Trailside Park is set for a major expansion |

Trailside Park is set for a major expansion

2 fields, 2 pavilions and 127 parking spots highlight plan

The Snyderville Basin Recreation District purchased these 68.5 acres of land in 2019 intending to expand Trailside Park. Trailside Elementary School is visible on the left. Officials received a permit to convert 10 acres into an expansion of Trailside Park, including two new ballfields, pavilions and 127 parking spots.
Courtesy of the Snyderville Basin Recreation District

A major expansion to Trailside Park got the go-ahead from county officials this week, with work expected to start later this year to create two new ballfields, two pavilions, a large new parking lot and other amenities in the popular and often-crowded Snyderville Basin park complex.

The Snyderville Basin Recreation District in 2019 purchased the nearly 70-acre parcel of land across Trailside Drive from the existing park and adjacent to Trailside Elementary School. The land undulates downward as it moves east until it rises in a steep hill that forms a natural boundary with the surrounding neighborhood. It’s populated with sagebrush and a few well-used but unofficial trails.

Officials purchased the land intending to use it for a park expansion, and held a community open house last year to hone in on programming. The plan is to develop a 10-acre chunk in the southwest corner, closest to the existing park amenities, and to leave the remaining 58 acres for open space and possible future trails.

Snyderville Basin planning commissioners vetted the plan on Tuesday, focusing on the layout of the fields, the location of the paved trail that is often used by schoolchildren and whether the amenities would be enough to satisfy the area’s growth.

Comments from the public focused on the parking problem that plagues the area, with cars lining both sides of both streets on days of heavy usage.

Commissioners were asked to evaluate a conditional use permit application, which they granted, with one of the conditions of approval being that Basin Rec work with Summit County to post “No Parking” signs along the roadway.

Commissioner Crystal Simons questioned the field layout, noting the retaining walls and levelling work that would be necessary. She also expressed concern that the plan would impact the park’s use as a wintertime sledding hill and asked the consultant hired to engineer the site to consider that use in the plans.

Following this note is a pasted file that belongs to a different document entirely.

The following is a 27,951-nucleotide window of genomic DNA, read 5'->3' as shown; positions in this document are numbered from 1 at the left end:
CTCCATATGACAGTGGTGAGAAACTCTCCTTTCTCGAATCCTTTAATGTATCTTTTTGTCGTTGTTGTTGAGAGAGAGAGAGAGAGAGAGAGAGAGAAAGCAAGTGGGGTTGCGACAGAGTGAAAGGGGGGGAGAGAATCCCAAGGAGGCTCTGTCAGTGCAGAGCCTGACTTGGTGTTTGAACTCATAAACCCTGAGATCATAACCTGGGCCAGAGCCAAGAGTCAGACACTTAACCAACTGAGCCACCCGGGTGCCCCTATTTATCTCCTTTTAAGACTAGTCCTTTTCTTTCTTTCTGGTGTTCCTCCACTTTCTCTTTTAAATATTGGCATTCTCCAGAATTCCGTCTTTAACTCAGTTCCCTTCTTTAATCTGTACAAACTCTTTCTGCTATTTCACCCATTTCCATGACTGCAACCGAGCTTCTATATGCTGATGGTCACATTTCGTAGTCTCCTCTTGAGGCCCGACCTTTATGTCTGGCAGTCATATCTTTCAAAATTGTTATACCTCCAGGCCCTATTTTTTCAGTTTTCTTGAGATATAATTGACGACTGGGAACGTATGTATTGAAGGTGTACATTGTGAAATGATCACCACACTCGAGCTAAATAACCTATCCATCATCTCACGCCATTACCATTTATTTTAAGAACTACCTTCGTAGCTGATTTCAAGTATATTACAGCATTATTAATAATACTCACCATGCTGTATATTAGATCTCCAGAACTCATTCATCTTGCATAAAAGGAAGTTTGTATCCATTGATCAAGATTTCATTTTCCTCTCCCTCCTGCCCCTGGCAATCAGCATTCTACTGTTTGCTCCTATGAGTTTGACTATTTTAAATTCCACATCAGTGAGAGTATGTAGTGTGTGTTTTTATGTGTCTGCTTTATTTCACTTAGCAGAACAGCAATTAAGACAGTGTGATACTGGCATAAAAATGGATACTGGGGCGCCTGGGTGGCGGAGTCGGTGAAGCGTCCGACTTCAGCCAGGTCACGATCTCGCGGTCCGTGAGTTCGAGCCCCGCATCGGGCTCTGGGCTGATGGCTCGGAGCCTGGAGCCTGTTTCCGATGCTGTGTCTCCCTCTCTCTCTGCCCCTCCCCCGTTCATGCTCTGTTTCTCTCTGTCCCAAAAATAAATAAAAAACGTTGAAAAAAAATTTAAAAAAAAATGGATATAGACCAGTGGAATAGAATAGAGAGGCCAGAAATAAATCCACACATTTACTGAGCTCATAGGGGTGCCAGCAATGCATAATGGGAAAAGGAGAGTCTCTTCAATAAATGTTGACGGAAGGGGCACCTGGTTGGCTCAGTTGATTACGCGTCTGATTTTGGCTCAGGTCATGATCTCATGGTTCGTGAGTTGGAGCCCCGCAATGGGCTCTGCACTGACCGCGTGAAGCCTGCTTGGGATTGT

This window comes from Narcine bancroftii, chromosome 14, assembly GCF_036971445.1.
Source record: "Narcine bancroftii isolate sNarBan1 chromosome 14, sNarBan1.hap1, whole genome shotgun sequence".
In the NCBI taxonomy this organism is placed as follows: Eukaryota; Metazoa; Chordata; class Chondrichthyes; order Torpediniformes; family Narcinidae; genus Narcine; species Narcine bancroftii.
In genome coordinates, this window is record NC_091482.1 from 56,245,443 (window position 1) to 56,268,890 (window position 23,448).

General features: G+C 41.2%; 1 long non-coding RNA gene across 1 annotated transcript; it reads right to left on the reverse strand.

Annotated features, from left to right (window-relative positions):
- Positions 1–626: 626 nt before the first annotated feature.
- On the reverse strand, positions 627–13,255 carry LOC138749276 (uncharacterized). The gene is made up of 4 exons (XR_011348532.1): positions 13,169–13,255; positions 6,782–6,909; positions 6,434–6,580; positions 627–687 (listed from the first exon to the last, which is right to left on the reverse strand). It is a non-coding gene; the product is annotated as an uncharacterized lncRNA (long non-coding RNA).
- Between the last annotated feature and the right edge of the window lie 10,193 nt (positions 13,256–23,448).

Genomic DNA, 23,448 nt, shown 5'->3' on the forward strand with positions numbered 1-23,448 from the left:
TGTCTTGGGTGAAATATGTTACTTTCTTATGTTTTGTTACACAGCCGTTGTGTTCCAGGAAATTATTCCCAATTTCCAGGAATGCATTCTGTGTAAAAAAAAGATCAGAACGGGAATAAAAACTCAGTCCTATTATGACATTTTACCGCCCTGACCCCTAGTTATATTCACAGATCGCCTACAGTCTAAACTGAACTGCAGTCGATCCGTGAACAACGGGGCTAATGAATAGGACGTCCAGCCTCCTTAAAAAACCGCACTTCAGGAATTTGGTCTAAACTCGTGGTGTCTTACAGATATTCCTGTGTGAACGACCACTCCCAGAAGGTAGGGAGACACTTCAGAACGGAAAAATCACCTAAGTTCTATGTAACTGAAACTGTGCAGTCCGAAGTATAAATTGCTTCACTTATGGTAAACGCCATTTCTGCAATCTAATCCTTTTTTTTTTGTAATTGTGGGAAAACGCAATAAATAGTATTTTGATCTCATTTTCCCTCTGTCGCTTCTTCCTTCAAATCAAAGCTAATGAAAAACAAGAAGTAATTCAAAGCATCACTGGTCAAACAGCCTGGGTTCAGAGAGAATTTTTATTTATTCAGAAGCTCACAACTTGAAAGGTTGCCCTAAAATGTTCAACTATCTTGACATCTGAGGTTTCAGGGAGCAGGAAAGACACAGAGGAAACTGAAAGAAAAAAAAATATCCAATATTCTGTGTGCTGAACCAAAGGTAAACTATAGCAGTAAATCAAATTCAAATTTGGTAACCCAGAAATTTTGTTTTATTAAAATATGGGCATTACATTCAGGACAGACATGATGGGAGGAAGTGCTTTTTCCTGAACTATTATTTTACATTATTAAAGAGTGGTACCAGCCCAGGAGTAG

“It’s a really, really heavily used part of the community, and so many people are going to be here,” Simons said.

The consultant said they had worked through many iterations of the plan and that moving the field to the east, as Simons suggested, could require more filling work to level the site.

In an interview Thursday, Basin Rec Director Dana Jones acknowledged the difficulty of the site as a location for ballfields — “It probably wasn’t the ideal place to put big flat things,” she said — but said the expansion would be a good addition for the community.

“We’re really excited about it,” Jones said.

Multipurpose fields were ranked as No. 1 in a 2019 community recreation needs assessment, while pavilions were ranked seventh, according to Basin Rec.

The plan calls for restrooms, a transit stop, a space for an e-bike station and 127 parking spots in lots positioned between Trailside Drive and the ballfields. The two entrances to the lots would cut into and cross a paved trail that runs parallel to Trailside Drive and is often used by children heading to the elementary school. The plan called for creating a new paved path behind the fields, to the east, that would loop back across toward the school.

It would require the district to secure an easement from the Park City School District, which commissioners imposed as a condition of approval for the permit. The other condition was a requirement that the fields not have lighting.

After the meeting, Jones said officials had hit upon a compromise that would allow them to loop the trail between the two fields, avoiding the parking lot entrances before rejoining the original path as it heads toward the school.

Commissioner Joel Fine focused his comments on whether the facilities would be substantial enough to accommodate the growth planned in the area. The nearby Silver Creek Village development is slated for almost 1,300 homes.

“I don’t want to see it back here in two years,” Fine said, asking whether Basin Rec officials had considered doubling the amount of planned amenities.

Jones said the plan corresponded to the district’s strategic plan and needs assessment, and that the district had plans to program acreage it owns in Silver Creek within the next few years.

She said the district hopes to solicit bids for the Trailside expansion in coming weeks, with construction to begin later this year and to be completed next spring.

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